August 10, 1996 in Washington Voices

Hot ‘Stang Tom Manfred And His Mustang Have Blasted To The Front Of The Pack In Drag Racing At Raceway Park

By The Spokesman-Review
 

Dropping by Tom Manfred’s place? Bring earplugs.

Because Manfred’s favorite toy isn’t a laserdisc player, it’s not a Pentium PC. It’s a red-hot earthquake machine.

He starts up his muscle-bound baby, an ‘81 Mustang, and its roar rips the air wide open. The driveway tries to retreat from beneath.

“My neighbors love me,” the Liberty Lake man jokes after shutting the car down, onlookers’ ears still ringing.

But Manfred, 48, does most of his super-sonic damage on the drag strip. He’s ranked second in Spokane Raceway Park’s pro eliminator bracket. And Sunday he’ll burn rubber in an attempt to win the American Hot Rod Association World Finals at the park.

He wants to win, yeah. But the Burlington-Northern engineer mostly just loves the sound, the rumble and the smell of drag racing.

“The best part is the launch,” Manfred says, voice picking up speed. “When this car leaves the start, it just shoves my head against the seat.”

Racing is a hobby Manfred rediscovered three years ago.

He bought his first car, a brand-new Plymouth Roadrunner, back in ‘68. “We always had fast cars in high school, it was a great time to live,” Manfred says. “I’m glad I grew up in that era.”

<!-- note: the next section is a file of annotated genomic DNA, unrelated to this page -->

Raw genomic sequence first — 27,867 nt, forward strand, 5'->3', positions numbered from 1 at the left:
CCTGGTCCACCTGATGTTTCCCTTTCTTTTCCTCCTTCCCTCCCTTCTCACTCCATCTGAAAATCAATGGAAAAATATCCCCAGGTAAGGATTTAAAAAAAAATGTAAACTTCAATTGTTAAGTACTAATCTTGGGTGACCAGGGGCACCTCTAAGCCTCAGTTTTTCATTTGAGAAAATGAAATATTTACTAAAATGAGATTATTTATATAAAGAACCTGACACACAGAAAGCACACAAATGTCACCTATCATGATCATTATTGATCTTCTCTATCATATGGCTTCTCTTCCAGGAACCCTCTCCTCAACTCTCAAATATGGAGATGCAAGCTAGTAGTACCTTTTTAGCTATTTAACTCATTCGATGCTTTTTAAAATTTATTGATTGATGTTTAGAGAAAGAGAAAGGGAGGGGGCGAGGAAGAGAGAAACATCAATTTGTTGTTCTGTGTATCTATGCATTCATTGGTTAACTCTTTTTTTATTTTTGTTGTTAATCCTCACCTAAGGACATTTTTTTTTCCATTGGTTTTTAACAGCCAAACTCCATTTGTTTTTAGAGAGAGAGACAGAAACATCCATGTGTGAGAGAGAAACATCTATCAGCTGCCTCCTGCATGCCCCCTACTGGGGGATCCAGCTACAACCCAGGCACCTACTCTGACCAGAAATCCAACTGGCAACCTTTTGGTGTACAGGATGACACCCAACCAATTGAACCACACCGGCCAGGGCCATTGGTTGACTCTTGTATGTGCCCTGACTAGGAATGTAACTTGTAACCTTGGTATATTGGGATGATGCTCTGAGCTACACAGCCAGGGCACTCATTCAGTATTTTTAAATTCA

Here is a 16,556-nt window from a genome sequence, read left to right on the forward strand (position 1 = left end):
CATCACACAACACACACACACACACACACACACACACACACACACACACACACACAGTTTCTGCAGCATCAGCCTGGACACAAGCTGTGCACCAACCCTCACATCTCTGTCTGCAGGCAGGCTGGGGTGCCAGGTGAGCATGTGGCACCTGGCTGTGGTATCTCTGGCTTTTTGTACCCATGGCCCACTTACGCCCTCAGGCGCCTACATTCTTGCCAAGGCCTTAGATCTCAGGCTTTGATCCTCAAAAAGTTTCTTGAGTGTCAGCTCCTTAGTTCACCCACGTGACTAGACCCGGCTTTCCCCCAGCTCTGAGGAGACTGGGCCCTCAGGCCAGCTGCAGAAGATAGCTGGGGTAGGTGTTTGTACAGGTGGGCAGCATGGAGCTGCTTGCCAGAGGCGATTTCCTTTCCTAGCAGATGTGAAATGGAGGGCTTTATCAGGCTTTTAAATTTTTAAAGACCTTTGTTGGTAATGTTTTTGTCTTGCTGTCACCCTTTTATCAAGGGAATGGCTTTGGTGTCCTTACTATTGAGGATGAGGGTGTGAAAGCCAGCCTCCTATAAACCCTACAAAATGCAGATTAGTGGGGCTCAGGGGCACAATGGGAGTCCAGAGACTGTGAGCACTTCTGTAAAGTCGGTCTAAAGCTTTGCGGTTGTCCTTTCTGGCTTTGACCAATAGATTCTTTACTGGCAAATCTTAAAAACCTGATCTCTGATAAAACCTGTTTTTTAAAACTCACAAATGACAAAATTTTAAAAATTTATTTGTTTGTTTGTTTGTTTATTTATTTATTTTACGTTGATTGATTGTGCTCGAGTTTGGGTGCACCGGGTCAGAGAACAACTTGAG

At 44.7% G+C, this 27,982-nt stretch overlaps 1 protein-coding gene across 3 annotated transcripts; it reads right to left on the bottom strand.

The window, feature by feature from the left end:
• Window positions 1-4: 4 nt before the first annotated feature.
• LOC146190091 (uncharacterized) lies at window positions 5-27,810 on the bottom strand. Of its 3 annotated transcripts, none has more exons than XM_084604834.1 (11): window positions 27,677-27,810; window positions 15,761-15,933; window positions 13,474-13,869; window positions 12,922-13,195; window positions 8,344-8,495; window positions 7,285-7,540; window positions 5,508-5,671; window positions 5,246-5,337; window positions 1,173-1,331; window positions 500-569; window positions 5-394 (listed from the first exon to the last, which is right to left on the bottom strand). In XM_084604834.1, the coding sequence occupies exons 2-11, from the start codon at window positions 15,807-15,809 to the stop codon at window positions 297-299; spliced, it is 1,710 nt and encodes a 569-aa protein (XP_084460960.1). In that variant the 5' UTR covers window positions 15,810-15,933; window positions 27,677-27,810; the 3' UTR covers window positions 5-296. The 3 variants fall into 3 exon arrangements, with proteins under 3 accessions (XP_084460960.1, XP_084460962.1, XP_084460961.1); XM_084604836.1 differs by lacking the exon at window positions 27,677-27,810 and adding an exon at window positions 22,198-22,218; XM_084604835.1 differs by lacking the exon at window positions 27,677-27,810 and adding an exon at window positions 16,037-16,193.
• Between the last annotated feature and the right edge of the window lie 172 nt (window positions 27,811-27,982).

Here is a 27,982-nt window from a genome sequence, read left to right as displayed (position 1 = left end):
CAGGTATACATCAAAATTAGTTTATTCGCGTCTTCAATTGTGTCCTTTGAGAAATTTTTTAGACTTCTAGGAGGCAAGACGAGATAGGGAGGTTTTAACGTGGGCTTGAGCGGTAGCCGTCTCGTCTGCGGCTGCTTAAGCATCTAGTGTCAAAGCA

That’s when he discovered racing. But four daughters later, he gave it up. “Race stuff is expensive,” he says. “It’s unbelievable.”

When three of his daughters grew up and moved out, Manfred decided he could afford the strip again. He told his wife, Valerie, he wanted to build a race car.

“I had never been to a drag race,” she says, laughing. “We went from the fairway to the raceway.”

They don’t play golf anymore. Everyone in the family is hooked on nitro instead. Mom and 15-year-old daughter, Angie, are crew chiefs. Dad is the pilot. Angie may even start racing once she gets her driver’s license.

But she won’t be driving Manfred’s ‘Stang. The glossy-red rocket is his pride and joy.

He bought it for $600; it had a blown engine. Since then, he’s spent $15,000 to $20,000 on the car.

First, he gutted the interior. “You try to get it as light as you possibly can,” Manfred says. Then he dropped in a huge V-8 under the hood, did some body work and added a huge hood scoop to make sure the engine gets enough air.

He added 14-inch-wide rear tires, and his own “Quarterhorse” graphic, a stallion on wheels. The name refers to the quarter-mile stretch his Mustang is fast becoming the master of.

No matter what happens this weekend at the World Finals, final Spokane Raceway standings will be determined by season points at the end of September. Manfred is now just 15 points behind first-place Steve Johanson of Coulee City.

“It’s tight,” Johanson says.”That’s exactly one round, so it’s close.”

But there’s no hard feelings, both say.

“He’s a good friend of mine,” Manfred says. “… off the race track.”

, DataTimes ILLUSTRATION: Photo


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